Unlocking the Value of Audit Analytics: Visionary Leadership
Over the years, I have come to realize that there is a one thing that is consistent in Audit Departments that deliver exceptional value – a visionary leader. Audit executives today face major challenges with Board and Senior Management questioning the value they add. To be successful they have to manage expectations while leading a team that delivers value.
The hardest task is enrolling the team in an audacious vision for the department. Painting a “Picasso” of success, respect and relevance, while convincing the team that anything is possible; all on a limited budget – who wants that job? Especially if after you do all that internally, you have to do the same thing externally. If your department is traditionally seen as reactive then not only will you have to convince stakeholders that you can be strategic but you have to actually deliver.
The Internal Challenge
Don’t underestimate the importance of language in performance and leadership. As alluded to in my previous post, leaders have to be possibility thinkers and their every word must echo that attitude and approach. Negativity and indecision saps the energy from team members and forces them to disengage. As a leader, when it’s time to perform you have to execute with a team that thinks they can do it.
Leading a team towards a great vision requires crusaders and not just you. You need to be clear on creating that “can do” culture. You also have to be decisive in removing people that actively use language and take actions that go against your vision. Don’t misunderstand what I am saying here. I am not saying you should not encourage different views. In fact, you absolutely must encourage other viewpoints. I am talking about completely negative team members that infect others. For example, people that complain endlessly even when they are capable of changing their situations or people that take pride in saying, “it will never work”, while offering no suggestions. Once there is consensus on a way forward the entire team must work in unison, including those persons that initially disagreed with the approach. Second guessing and indecision is always worse than any decision.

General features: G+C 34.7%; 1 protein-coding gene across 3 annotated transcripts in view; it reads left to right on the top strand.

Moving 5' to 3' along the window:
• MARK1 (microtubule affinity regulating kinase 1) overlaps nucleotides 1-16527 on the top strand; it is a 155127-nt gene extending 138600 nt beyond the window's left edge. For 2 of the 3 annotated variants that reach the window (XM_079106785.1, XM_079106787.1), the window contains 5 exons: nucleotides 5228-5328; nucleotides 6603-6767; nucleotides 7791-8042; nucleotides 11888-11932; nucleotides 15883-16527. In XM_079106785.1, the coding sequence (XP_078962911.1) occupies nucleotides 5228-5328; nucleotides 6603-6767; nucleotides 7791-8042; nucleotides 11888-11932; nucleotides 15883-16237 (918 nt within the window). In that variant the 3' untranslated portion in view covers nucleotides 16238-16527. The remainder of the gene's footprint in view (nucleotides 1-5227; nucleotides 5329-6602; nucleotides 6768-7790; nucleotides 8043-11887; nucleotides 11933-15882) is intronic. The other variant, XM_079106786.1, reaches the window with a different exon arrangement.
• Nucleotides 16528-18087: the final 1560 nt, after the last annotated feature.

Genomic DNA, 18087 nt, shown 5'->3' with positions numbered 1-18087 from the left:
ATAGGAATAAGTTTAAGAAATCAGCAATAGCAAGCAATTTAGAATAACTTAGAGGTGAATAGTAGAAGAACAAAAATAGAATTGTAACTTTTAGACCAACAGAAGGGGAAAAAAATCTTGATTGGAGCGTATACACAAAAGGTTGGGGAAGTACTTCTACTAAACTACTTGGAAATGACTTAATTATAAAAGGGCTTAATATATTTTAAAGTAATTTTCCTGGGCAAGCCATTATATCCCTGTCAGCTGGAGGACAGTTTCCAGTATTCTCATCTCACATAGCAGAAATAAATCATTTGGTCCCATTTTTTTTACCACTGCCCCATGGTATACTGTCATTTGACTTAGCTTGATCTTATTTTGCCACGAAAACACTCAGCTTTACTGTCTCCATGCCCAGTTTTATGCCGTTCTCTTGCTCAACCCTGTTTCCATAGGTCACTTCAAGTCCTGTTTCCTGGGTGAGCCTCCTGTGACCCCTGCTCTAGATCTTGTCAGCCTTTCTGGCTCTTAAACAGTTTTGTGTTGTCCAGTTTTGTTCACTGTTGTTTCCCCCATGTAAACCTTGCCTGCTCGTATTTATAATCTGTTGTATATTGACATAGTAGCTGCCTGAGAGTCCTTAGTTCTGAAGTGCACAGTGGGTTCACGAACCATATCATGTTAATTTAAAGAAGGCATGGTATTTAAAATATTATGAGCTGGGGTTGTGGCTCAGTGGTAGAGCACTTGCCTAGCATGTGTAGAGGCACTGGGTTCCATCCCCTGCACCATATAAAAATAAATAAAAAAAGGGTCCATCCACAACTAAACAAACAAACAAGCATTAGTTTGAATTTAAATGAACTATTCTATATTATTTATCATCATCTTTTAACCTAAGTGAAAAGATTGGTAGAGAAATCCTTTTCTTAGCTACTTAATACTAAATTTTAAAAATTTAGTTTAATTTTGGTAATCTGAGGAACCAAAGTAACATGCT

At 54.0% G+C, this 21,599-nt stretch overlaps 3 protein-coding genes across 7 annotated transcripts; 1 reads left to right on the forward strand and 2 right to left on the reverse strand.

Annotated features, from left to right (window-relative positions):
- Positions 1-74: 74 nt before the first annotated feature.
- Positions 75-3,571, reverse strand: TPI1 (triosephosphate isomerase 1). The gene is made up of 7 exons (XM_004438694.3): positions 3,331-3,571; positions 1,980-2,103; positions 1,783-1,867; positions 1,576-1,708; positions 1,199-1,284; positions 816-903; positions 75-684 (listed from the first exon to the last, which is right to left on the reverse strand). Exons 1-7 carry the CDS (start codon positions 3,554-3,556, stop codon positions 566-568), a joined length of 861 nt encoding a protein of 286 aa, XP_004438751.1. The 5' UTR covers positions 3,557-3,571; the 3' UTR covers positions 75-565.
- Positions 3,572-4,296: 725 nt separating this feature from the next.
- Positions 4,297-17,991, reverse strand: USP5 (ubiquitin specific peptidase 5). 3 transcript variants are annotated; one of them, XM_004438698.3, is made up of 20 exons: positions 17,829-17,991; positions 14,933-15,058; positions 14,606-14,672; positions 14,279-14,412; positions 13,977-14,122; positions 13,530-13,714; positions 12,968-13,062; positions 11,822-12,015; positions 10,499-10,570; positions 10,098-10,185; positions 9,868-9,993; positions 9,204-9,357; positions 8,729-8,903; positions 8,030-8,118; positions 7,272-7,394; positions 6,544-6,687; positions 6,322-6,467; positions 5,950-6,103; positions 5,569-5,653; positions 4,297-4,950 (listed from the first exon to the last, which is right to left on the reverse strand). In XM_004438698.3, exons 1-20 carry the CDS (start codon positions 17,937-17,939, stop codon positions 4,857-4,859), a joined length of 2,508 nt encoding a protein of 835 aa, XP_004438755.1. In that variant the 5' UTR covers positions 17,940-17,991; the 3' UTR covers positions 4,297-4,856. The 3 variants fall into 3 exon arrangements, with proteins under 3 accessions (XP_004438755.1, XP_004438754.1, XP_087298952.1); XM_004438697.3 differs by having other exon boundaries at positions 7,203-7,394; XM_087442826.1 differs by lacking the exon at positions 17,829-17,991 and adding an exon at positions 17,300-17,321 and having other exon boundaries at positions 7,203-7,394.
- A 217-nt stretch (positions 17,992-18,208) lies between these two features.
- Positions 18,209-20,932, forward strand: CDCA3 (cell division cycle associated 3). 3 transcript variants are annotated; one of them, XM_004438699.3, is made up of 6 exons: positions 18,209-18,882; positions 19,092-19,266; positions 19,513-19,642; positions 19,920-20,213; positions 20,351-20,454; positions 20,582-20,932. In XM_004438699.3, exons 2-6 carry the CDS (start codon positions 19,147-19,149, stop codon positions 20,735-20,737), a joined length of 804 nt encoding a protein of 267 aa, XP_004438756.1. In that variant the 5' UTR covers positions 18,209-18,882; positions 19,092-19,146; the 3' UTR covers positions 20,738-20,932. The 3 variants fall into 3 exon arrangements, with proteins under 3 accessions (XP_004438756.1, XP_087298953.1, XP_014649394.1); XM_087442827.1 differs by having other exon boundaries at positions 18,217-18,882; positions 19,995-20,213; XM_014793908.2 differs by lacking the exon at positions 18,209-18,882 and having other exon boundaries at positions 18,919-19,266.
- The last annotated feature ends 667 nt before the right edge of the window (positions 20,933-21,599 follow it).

Most forward thinking companies expect more from internal audit than just a reactive unit. They want a department that brings insights and collaborates with the business on risk management. This means that there is a place at the senior management table. Take it!
Be prepared to articulate the role and value of your department and also listen to constructive criticism. Criticisms are often an inside-out way of asking for help. Many Senior Managers are struggling with weak internal controls and significant incidents of fraud and abuse and need help because they don’t understand their risk and controls landscape. They need guidance, prior to audits, not scolding after incidents occur. Be proactive because after the fact is often too late.
Innovation and Technology
A vision that lacks innovation, critical thinking and the use of technology is unlikely to enroll the brilliant minds of your department. They won’t follow you and the business won’t respect you if your vision is not aligned to theirs. However, it is not enough to just document your vision, relevant steps must be taken to turn it into a reality. Regardless of the technology being used to create value such as data analysis, continuous monitoring or electronic working papers, you must communicate results in a manner the business will understand. Otherwise, you risk losing credibility. It is important to embrace change and be genuinely excited about the successes it will bring. The same for any innovation your department embarks on. Turn your vision into a reality through action, like CaseWare Analytics success story Phil Hurd of Georgia Technical Institute, and you will work towards saving your organization time and money while managing the risks associated with monetary loss and fraud.
For most of my career, I have had to lead teams and through all that I have learned, I am still learning today. Whether they are charismatic or pragmatic; leaders play a significant role in the success of their team. Choose what kind of leader you will be and then set about creating a vision.
I hope you’ve gained some good insights from today’s blog. Next I will discuss the following building block in the series, Stakeholder Satisfaction.
About Andrew Simpson:
Andrew Simpson has close to two decades of experience in the information systems audit and security business; specifically data analytics, interrogation and forensics. He is a regular contributor to various auditing conferences and is acknowledged as an expert on continuous controls monitoring and revenue assurance.